- mandating industry to implement technological upgrades that decreased GHG emissions into the atmosphere, or
- requiring the adoption of renewable energy (RE) sources to drive industry output, altogether closing the tap on GHG emissions where RE inputs were implemented.
The Most Recent Inter-Governmental Agreement: The Paris Climate Accord
The latest inter-governmental agreement related to global climate change was the 2015 Paris Climate Accord, an agreement by 195 countries that acknowledged climate change is real and that as many countries as possible need to work independently, but collectively, to keep the global average temperature from rising no more than 2oC above pre-industrial levels. The way forward for each country to support this agreement was up to them to determine individually. The only ask from the Paris Agreement was that each country submit a comprehensive ‘national climate action plan’ (INDCs) that arguably, laid out a detailed way forward on how to limit global temperature rise from individual national action.
The Scale of Community and Individual
Let’s get back to the idea behind the ‘principle of subsidiarity’ and how it applies to individuals, not countries or inter-governmental agencies. Rises in global temperature affect each and every one of us, who live on this planet. No one is not affected by rising global temperatures caused by anthropogenic climate change. We are all at risk from the mal-effects that are occurring and will continue to occur from global climate change. A global policy must be accepted as necessary for action to occur at many levels. And indeed, there is broad (almost universal)* agreement that global climate change is real and is currently and will continue affecting every nation and inhabitant on planet Earth. Action must be taken at various scale levels where that action can and will make a difference. Thus, nation-states have a real stake at making significant progress towards keeping global temperatures from rising 2oC above pre-industrial levels with a comprehensive national plan. Additionally, at a smaller yet still effective scale, regional provinces with countries, for example those in Canada (of which there are 10) as well as some of the 50 individual states in the United States are each working on their own climate change mitigation action plans to develop, implement, measure and monitor GHG emissions into the atmosphere. Actionable, measurable, and impactful action towards the mitigation of climate change and global temperature rise continues to be valuable at the city, town and individual levels as well. Don’t believe me? Not so sure of the value of impact at all scale levels mentioned herein? Then note that the Paris Agreement explicitly recognizes “the role of non-Party stakeholders in addressing climate change, including cities, other subnational authorities, civil society, the private sector and others. In a call to all, the European Commission invites these “non-Party stakeholders” to:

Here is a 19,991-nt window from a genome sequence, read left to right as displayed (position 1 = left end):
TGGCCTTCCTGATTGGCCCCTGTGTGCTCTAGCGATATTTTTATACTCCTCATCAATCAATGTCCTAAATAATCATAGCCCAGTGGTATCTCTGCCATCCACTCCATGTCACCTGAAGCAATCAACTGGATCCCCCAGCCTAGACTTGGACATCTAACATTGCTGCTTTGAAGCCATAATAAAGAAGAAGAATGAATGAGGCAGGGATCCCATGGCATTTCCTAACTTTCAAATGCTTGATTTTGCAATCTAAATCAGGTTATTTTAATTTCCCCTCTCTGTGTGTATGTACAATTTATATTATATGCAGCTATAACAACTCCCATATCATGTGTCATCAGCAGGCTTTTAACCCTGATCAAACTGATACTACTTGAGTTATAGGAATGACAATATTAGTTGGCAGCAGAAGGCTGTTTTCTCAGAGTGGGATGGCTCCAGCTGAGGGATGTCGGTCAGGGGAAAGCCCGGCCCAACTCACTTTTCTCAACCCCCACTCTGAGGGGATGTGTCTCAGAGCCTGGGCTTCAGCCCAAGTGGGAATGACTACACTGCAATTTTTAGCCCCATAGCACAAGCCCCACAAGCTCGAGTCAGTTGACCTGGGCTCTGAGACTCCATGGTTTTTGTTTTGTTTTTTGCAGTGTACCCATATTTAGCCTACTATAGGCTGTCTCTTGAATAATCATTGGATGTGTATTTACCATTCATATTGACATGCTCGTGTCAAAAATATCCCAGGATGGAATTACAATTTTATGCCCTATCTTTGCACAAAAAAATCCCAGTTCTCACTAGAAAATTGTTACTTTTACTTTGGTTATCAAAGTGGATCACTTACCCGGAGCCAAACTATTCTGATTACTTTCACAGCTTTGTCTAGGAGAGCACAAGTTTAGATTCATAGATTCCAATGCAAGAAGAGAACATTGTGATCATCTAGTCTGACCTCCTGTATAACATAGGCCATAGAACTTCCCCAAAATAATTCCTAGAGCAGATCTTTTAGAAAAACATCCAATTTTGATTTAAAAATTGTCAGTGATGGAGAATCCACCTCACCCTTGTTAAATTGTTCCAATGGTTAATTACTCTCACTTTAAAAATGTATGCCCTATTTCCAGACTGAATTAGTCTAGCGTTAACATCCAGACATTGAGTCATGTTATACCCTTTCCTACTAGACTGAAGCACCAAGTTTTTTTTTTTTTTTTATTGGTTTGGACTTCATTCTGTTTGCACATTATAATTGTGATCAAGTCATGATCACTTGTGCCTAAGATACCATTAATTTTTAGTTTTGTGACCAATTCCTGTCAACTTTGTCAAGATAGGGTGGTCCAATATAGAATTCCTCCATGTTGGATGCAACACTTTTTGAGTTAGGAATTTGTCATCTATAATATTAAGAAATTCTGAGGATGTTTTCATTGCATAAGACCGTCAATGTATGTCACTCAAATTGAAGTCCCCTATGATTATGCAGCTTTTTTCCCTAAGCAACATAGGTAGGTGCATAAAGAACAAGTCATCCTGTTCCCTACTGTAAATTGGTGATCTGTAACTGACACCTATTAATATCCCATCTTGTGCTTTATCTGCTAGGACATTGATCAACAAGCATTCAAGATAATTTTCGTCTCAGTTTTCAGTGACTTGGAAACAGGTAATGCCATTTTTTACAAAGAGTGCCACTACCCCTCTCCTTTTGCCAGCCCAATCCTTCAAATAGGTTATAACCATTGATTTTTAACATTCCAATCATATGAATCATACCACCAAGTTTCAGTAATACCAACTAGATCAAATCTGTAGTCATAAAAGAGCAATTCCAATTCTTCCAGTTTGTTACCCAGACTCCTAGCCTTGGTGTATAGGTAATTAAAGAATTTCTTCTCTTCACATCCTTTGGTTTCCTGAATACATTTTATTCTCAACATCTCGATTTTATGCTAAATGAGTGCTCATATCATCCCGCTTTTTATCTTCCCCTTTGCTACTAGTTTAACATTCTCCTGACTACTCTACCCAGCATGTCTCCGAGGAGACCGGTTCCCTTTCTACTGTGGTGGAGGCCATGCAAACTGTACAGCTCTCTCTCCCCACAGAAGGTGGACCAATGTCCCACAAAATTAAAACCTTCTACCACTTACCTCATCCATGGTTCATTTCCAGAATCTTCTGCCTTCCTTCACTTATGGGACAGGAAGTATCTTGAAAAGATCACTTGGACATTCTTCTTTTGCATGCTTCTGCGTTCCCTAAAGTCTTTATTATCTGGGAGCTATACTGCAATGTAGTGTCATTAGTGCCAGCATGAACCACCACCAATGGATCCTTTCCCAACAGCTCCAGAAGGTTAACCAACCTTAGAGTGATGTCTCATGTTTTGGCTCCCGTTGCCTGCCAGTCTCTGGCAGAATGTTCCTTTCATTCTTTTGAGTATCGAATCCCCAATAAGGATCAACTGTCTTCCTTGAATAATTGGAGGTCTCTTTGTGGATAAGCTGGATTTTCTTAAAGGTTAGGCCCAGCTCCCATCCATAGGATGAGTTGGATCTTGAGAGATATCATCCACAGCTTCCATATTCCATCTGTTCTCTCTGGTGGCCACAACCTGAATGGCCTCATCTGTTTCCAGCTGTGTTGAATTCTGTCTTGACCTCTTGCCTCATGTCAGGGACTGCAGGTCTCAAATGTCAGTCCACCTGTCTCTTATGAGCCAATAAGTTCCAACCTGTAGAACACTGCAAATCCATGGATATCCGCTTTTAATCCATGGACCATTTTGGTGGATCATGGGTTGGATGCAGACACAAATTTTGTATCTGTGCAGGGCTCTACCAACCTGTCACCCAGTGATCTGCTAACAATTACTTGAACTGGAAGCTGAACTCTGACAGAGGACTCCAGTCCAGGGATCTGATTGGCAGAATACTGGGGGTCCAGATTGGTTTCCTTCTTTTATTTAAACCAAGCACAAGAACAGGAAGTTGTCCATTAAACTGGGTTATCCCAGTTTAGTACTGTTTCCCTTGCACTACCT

- “Scale up their efforts and support actions to reduce emissions;
- Build resilience and decrease vulnerability to the adverse effects of climate change; and
- Uphold and promote regional and international cooperation.”
The horn has been blown. The call to action is now. All individuals have the capacity to positively influence the mitigation of climate change. Now, where to begin? It is useful to begin this march of sustainability responsibility by scale, from the largest: global, to the smaller yet fundamentally important scales of continental, country, region, city/town, and individual. We, individuals, need to fully own and internalize how climate change impacts the relevant concentric circles of personal priorities and communities (e.g., immediate family, friends, home, work, neighborhood, town, city, state, region) where we place the most personal value.
*Only two countries did not sign the Paris Climate Accord in December 2015: Syria and Nicaragua. Syria was and is currently in the midst of a civil war. Nicaragua did not sign because it felt the Agreement “wasn’t tough enough” in combating climate change. In June 2017, the Federal government of the United States said it will withdraw from the Paris Climate Agreement.
Contact Kate Gaertner today to see what Triple Win Advisory can do to help your business and industry increase sustainability to result in a “triple win” for company profit and long-term competitive advantage, societal well-being, and successful environmental pollution mitigation.